As she neared the bottom of the highlighted portion of her inbox, she saw the first new message had been sent at 12:01 a.m. from Jake Stillwell, one of her best friends from college. Nothing was in the subject line, but she saw there was an attachment, and curiosity beat out her hesitance about the scary meeting with the IT guy. She clicked to open it, read the two short sentences Jake had included, and sat back while the image loaded on the screen. No. It couldn’t be. Had he really kept it?
The consternation must still have been visible on her face a few moments later when Doug’s head appeared around the side of her cubicle, because he stopped his momentum to ask, “Everything okay?” despite his obvious hurry. Startled, she lunged forward and clicked the windows closed, even though Doug certainly would not care that she was checking her e-mail from the office.
“It’s fine. I’m…fine,” she said.
“Okay, good. Listen, babe,” he began, and Marci looked around wide-eyed to make sure no one was around to hear the familiar term. He laughed at her panic, as usual. “I already checked—we’re alone, kiddo. “
“I just came by to say I can’t go to lunch today. There’s a meeting at Motorola this afternoon—a big project we might be doing for them. I have to be there. Frank’s been really riding my ass about bringing in new clients lately…hey, are you sure you’re okay?” He looked genuinely concerned.
“Yes, I’m fine,” she said, pasting on a smile. “Just a weird e-mail from home.”
“Oh.” He seemed to be debating whether to go on, or wait for her to explain further. Not knowing what to say, Marci remained silent.
“Anyway, sweetheart, I’m sorry that I can’t go to lunch with you on your birthday. I promise I will make it up to you tonight. Cathy’s, um…” He hesitated, flustered, and then finished in a rush. Usually he avoided saying his wife’s name to Marci. “Well, I’m free for a while tonight.”
Without warning, he leaned down and kissed her. He had never so much as touched her hand in the office before, and her body tingled with the danger and excitement in response. Afterward, he kept his face close to hers. She smelled his clean skin, and somehow resisted the temptation to put her palm flat against the crisp white undershirt beneath the blue.
His voice in her ear was husky. “I really did want to take you to lunch.” His tone suggested eating lunch had probably not been on the agenda. Her heart pounded and she looked around wildly, expecting to see someone come around the corner at any second and find them in this pose, for which there was no feasible professional explanation. “I’ll find you later.” She closed her eyes, inhaling his scent. When she opened them, he was gone.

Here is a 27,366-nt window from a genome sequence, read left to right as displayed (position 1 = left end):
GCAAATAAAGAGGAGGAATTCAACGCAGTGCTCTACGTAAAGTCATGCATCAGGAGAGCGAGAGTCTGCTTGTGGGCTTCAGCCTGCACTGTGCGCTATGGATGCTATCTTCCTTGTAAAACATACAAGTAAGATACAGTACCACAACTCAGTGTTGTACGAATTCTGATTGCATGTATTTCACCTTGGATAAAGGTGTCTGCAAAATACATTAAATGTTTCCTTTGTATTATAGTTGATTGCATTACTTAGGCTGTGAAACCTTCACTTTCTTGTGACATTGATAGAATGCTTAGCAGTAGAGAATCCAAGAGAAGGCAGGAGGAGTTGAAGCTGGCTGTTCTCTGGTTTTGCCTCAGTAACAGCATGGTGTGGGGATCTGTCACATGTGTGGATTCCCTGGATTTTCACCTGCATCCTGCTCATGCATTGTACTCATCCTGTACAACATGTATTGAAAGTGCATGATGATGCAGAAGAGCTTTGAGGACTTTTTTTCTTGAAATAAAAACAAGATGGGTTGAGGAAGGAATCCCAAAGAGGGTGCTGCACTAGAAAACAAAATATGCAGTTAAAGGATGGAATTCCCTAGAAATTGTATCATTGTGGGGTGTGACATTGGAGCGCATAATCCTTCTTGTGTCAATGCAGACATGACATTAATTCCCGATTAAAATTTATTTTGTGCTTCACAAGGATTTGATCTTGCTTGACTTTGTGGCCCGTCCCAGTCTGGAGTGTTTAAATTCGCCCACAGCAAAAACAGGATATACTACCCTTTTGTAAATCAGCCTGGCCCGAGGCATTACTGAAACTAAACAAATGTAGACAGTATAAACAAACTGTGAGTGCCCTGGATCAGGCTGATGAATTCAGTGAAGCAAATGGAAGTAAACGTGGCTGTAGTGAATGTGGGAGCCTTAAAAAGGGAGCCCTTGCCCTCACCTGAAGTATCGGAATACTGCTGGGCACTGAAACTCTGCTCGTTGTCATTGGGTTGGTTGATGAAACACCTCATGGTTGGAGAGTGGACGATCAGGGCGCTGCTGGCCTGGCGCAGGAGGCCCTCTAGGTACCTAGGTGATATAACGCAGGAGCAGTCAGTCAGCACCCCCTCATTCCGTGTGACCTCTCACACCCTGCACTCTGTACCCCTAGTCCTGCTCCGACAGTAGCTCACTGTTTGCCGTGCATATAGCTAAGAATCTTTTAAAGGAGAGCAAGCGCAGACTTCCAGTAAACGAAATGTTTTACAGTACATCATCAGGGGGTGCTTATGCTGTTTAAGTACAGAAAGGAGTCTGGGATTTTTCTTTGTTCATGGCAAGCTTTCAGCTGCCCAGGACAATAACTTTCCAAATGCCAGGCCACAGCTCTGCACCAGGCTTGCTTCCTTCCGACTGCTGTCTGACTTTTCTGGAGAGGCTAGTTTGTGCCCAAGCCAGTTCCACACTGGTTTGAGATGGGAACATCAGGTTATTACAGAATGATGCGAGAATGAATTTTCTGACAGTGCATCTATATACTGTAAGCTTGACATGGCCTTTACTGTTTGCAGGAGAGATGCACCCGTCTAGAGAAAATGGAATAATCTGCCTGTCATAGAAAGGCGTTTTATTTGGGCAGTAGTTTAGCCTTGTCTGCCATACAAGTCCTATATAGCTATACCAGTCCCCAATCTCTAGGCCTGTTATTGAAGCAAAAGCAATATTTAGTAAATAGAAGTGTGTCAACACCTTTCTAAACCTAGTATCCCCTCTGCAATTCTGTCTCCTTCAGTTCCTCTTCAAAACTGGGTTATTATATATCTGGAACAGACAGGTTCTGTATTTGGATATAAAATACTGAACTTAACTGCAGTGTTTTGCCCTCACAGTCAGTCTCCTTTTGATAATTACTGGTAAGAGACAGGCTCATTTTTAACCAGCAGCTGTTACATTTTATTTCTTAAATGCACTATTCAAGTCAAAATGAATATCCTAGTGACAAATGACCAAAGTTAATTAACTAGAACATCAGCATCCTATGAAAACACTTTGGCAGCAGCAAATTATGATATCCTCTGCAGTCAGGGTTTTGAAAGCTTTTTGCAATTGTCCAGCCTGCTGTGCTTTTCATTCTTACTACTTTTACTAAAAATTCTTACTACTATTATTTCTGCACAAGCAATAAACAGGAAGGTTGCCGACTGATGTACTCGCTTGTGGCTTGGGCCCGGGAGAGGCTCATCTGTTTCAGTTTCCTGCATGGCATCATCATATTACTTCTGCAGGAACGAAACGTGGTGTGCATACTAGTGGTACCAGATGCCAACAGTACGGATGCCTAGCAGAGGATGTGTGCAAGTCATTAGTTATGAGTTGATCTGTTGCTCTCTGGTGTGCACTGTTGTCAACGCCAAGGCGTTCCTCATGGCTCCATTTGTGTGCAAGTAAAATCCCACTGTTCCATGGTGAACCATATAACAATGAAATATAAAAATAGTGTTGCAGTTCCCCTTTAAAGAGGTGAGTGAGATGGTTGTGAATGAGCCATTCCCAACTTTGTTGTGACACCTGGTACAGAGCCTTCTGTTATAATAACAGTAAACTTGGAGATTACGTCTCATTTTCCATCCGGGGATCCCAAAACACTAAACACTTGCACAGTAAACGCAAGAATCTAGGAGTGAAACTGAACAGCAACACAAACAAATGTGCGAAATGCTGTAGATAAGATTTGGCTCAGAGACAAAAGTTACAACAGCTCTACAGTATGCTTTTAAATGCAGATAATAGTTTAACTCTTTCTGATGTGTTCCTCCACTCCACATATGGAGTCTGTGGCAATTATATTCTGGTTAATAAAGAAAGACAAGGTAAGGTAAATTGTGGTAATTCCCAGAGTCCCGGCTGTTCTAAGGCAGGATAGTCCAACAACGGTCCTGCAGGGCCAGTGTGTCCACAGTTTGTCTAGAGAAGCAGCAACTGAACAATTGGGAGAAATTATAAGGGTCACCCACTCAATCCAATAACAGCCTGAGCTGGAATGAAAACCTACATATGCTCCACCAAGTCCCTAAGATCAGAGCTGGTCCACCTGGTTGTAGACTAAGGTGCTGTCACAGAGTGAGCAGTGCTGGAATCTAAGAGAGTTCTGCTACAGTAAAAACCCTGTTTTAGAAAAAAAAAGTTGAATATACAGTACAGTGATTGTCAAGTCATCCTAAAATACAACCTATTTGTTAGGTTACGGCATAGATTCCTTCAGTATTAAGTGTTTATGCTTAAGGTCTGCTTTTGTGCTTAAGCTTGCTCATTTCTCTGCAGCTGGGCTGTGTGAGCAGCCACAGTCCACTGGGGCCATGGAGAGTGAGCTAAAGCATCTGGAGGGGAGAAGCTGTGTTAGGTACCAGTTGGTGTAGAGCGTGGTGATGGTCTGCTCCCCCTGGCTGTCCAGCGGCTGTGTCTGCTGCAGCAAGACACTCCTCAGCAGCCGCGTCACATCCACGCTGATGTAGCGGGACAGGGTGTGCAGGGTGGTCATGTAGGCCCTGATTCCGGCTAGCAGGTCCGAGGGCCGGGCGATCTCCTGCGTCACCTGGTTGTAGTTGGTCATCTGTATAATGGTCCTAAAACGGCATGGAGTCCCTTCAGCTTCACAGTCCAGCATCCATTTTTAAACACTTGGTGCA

Book Genre: Women’s Fiction/Contemporary Romance
Publisher: Flourish Publications (Self)
Release Date: July 2012
At thirty-three, Suzanne Hamilton has it all. A successful party-planning business with an elite client list. A swank condo in a hot Atlanta neighborhood and a close group of friends – especially her longtime best friend Marci. A list of men a mile long who have tried to win her heart and failed. Plus, she’s just landed the event that will take her career and social status to the next level. What could she possibly have to regret?
Then a freak accident changes everything, and Suzanne discovers that her near-perfect life is just a few steps away from total disaster. She is humiliated and at risk of losing it all… except the surprising support of her newest celebrity client. With nothing else to go on, Suzanne follows him into an unexpected job and unfamiliar territory. Soon she will question everything – her career, her past, her friendships, and even her own dating rules.
But when her catalog of past relationships turns into a list of criminal suspects, she is faced with the horrifying possibility that she may not live to regret any of it…
Excerpt One (300-500 or so Words):
She smiled broadly at him, remembering to show her teeth the way she’d been instructed before beauty pageants as a child. She could almost taste the Vaseline her mother made her rub on her top teeth to ensure they didn’t get smudged with lipstick. Smile. Be open.
Rick returned the smile with warmth. He also seemed to notice he’d been talking about himself for too long. “So tell me how you got started in the party planning business.”
Suzanne recounted briefly how she had been an art history major at the University of Georgia, desperately wanted to work as a museum curator, and how she’d taken the job on the event staff at the High Museum right after college. “Originally, I hoped the foot in the door at the museum would land me a job in procurement or something, but it never happened.”
“Oh, I’m sorry,” Rick said sympathetically.
Suzanne shrugged. It turned out she had a knack for event planning. Something about the combination of creativity and crisis response. After a couple of years at the High, she had been hired away by a large event planning agency. She stayed there for a few years before creating her own boutique agency. Now she had one of the most successful, prestigious agencies in the city. People were often shocked to discover she and Chad were the only permanent staff. “We actually won an award last year,” she told Rick.
“Sounds like you are quite the little rock star in the event planning world,” he said. “Or do you just plan events for rock stars?”
Normally very discreet about her clients, Suzanne couldn’t resist the opportunity to brag a little. “Actually, I am doing a benefit in a couple of weeks for Dylan Burke. Of course, he’s more a country star…”
“Seriously? I was kidding about the whole rock star thing.”
A Southern lady is always modest, her mother’s voice chided her. “Well, it’s not that big of a deal,” Suzanne hedged. “It’s at my old stomping grounds at the High, which is probably why I got the job.”
“Don’t sell yourself short,” Rick countered enthusiastically. “That’s awesome. He’s totally famous.”
She waved away the words with a manicured hand, but Rick was undeterred. “Seriously, you should be really proud of yourself. That’s a huge deal. Obviously you’ve earned quite a reputation for someone like Dylan Burke to choose you.”
His eyes held hers sincerely. Okay, Rick, ease up. We’ve already slept together. You can dial it down a tad.